1)  CA glue can only bond with a surface when there is moisture present. This means if the CA glue is placed on a perfectly dry surface, it will not stick to the surface or form a bond.  In contrast, when any amount of moisture is present, the molecules in the glue will react with the moisture to form tight chains in between the two surfaces in contact. This reaction generates heat and occurs instantly, which differs from traditional glue bonding that occurs by evaporation of the base fluid. 
    2)  Due to the above, thinner glues dry much faster than thicker glues, because more of the surface area to volume of glue is exposed to moisture.  For the same reason, glue in moist air dries quicker than dry air.
    3)  Over time, thin CA glues get thicker, which is why I only buy thin glues and have a variety of new and older glues on hand resulting in a variety of viscosities.
    4)  Thin and thick CA glues can be mixed, to create a custom viscosity that you might need for a particular application.
    5)  CA glues don’t shrink very much, if at all, so only use what you need.
    CA Glue Tools of the Trade.  Although mostly obvious, this is what you need:
    1)  The right brand and viscosity of CA glue.  I’ve found that not all CA glue works the same and some are better than others.  I’m using Mercury M5 glue right now, because I know how it works and what to expect.  To get the right viscosity, just mix some thin and thicker glues together until you get what you need.  For most applications, I use thin glue only with no mixing.
    2)  CA glue accelerator.  You often want the glue to dry immediately, so the application of an accelerator will do that, but again, some are better than others.  I used to use an accelerator that worked very quickly, but it also made the glue shrink and shrivel leaving bubble marks and it attacked paint.  The one I use now is much milder to use and does not harm paint if it is removed quickly.
    3)  CA glue remover, or “Debonder”.  Sometimes the glue doesn’t go where you want it and needs to be removed without sanding.  Great Planes Debonder is the very best there is and it won’t harm the plastic like some other debonders.
    4)  Applicator Microbrush.  Depending on the application and viscosity of the glue, I use either a very small microbrush (usually white), or the tip of the microbrush with the brush removed.  Bought in bulk, these brushes cost only pennies apiece and I use and throw away dozens of them on every model.
    5)  Glue container, that is plastic and relatively deep.  Quite by accident I discovered that the cap to a small spray bottle can hold CA glue in a liquid form up to 24 hours.  Glue left on an open flat surface will dry quickly because it is exposed to air moisture, but for some reason glue in this type of container dries very slowly and the glue remains in a liquid form for several hours of glue application.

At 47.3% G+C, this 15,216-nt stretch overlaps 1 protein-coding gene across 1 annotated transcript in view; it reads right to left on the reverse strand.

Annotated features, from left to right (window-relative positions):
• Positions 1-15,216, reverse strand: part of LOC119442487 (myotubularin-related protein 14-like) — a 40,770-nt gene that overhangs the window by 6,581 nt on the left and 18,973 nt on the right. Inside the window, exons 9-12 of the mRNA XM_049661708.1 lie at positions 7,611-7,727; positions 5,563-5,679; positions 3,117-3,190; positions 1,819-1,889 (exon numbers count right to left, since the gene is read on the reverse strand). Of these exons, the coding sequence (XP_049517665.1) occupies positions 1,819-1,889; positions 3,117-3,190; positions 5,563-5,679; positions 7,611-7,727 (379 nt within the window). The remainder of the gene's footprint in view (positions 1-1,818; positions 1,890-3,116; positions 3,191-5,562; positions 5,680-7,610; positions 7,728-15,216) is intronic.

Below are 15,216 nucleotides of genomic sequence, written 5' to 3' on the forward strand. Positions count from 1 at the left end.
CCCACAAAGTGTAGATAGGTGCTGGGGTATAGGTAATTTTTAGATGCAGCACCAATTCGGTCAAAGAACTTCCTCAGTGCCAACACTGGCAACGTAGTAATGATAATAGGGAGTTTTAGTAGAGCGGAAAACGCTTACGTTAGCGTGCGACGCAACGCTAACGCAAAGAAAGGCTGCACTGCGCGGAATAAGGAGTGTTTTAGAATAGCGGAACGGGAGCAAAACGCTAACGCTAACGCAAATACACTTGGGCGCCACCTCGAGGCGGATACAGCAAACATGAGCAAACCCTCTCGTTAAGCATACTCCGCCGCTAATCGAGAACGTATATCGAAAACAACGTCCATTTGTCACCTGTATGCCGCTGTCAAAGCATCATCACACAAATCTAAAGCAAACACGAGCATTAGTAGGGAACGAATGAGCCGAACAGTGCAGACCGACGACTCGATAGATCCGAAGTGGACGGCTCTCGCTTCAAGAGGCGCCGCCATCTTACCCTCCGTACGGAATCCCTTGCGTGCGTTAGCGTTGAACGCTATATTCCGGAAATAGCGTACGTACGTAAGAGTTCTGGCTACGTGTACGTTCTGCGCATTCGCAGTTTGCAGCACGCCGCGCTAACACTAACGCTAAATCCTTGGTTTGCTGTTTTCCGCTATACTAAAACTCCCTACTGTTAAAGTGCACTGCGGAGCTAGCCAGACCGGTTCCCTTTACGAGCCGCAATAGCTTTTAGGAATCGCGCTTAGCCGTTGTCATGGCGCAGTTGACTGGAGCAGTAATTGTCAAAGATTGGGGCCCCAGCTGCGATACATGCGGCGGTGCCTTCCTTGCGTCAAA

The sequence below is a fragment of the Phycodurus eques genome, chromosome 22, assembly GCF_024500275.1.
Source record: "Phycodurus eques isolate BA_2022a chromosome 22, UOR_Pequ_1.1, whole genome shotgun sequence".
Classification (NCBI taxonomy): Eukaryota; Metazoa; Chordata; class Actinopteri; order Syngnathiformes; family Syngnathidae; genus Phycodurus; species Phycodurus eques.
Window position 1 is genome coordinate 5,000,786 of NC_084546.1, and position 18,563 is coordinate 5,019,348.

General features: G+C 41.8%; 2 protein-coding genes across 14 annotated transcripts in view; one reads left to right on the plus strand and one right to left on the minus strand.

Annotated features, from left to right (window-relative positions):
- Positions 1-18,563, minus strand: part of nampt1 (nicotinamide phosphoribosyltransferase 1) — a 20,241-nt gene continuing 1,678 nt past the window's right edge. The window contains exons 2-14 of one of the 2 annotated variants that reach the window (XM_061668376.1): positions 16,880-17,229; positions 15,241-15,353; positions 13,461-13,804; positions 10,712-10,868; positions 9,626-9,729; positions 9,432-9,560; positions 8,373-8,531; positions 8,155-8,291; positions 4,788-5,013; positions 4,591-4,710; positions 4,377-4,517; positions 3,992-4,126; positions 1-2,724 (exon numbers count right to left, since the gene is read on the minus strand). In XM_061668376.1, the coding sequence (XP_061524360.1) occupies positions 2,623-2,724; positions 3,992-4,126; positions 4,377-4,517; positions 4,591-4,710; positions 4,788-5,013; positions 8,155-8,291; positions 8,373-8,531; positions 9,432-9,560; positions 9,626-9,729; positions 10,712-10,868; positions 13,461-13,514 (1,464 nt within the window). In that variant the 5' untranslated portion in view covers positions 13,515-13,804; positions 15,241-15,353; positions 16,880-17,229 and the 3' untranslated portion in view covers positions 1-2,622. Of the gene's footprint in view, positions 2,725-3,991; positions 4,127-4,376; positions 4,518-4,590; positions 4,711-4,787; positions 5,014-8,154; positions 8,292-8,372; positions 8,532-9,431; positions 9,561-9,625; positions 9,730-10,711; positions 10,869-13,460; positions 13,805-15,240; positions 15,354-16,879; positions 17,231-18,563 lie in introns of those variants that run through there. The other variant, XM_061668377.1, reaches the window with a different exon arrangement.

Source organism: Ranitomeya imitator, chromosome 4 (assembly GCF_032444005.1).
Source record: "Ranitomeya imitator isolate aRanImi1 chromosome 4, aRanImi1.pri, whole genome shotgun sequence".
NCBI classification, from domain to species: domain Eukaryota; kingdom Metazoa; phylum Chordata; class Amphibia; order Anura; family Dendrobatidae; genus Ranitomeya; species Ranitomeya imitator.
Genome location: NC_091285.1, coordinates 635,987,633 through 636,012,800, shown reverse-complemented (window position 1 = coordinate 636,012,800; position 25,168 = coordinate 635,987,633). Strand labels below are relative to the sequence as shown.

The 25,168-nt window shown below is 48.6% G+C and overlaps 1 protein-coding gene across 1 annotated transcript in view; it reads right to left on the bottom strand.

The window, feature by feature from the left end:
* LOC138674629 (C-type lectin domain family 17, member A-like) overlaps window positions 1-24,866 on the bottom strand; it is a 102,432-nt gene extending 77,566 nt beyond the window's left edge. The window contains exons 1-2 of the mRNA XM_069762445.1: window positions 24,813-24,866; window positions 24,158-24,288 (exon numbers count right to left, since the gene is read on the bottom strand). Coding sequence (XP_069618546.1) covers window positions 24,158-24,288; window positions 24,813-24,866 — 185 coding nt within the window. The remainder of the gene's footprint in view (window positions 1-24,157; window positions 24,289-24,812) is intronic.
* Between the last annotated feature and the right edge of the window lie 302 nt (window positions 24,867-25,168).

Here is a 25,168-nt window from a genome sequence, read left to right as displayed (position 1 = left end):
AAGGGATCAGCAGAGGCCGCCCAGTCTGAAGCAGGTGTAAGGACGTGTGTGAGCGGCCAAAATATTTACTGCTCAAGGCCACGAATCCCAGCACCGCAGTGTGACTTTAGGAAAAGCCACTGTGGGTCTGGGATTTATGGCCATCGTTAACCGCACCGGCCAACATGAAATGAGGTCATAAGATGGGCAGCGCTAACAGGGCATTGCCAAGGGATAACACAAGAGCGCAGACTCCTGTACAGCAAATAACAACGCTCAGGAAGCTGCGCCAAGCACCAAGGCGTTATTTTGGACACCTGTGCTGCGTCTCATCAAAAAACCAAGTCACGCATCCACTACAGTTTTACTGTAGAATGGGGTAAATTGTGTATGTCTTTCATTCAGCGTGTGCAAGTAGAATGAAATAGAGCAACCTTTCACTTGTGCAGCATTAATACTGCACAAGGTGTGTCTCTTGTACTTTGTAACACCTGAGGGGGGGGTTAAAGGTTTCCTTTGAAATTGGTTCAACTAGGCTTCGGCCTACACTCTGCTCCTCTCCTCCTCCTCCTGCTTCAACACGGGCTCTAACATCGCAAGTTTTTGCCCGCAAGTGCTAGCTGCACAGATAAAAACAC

6)  Sandpaper, both #400 and #1000 Tamiya equivalent grits.  I say “Tamiya equivalent” grit, because one brand of #400 sandpaper will often be quite different than another brand of #400 sandpaper, which might be too coarse.
    Other than the glue accelerator (I’ll find the brand name later), here’s a pic of what I currently use:

    The Filling Procedure
    To fill a seam or join like I’ve done above, the first thing to do is to use Tamiya Extra Thin Cement (TETC) to join the parts together, then ooze a good layer of this cement into the join to swell the plastic and close the gap.  The goal here is to get good adhesion and natural filling without the use of CA glue.  This doesn’t have to be neat along the join at all, but avoid getting any cement in fine detail.  Let this dry for a minimum of 24 hours, or 48 hours if you used a lot of glue.  You want it dry and as hard a possible for sanding.
    When the TETC has dried properly, sand the join smooth using #400 sandpaper until it is flush, then remove the sanding dust with whatever works the best for you.  I use compressed air, a clean microbrush and sometimes solvent on a rag to get all the dust out of the join.
    Dipping a microbrush into the CA glue container (not the bottle) and holding the surface horizontal so that the glue won’t drip, apply a thin bead of glue along the seam.  The goal is to totally fill the seam, plus about 10%, to get the top of the glue slightly higher than the surface of the plastic.  Let this dry for a few minutes, then apply glue accelerator with another microbrush along the seam next to the glue itself, but not directly on it.  Tip the parts allowing the accelerator to contact the CA glue and wait about a minute.  The glue will begin to harden on the surface.  When this has happened, apply more accelerator to the glue itself, which should harden completely within seconds.  Wipe off all accelerator with a dry rag.
           Note:  Thick CA glues take longer for the accelerator to dry them and they may be dry on the surface, but not internally.  Let thick glues dry much longer before sanding.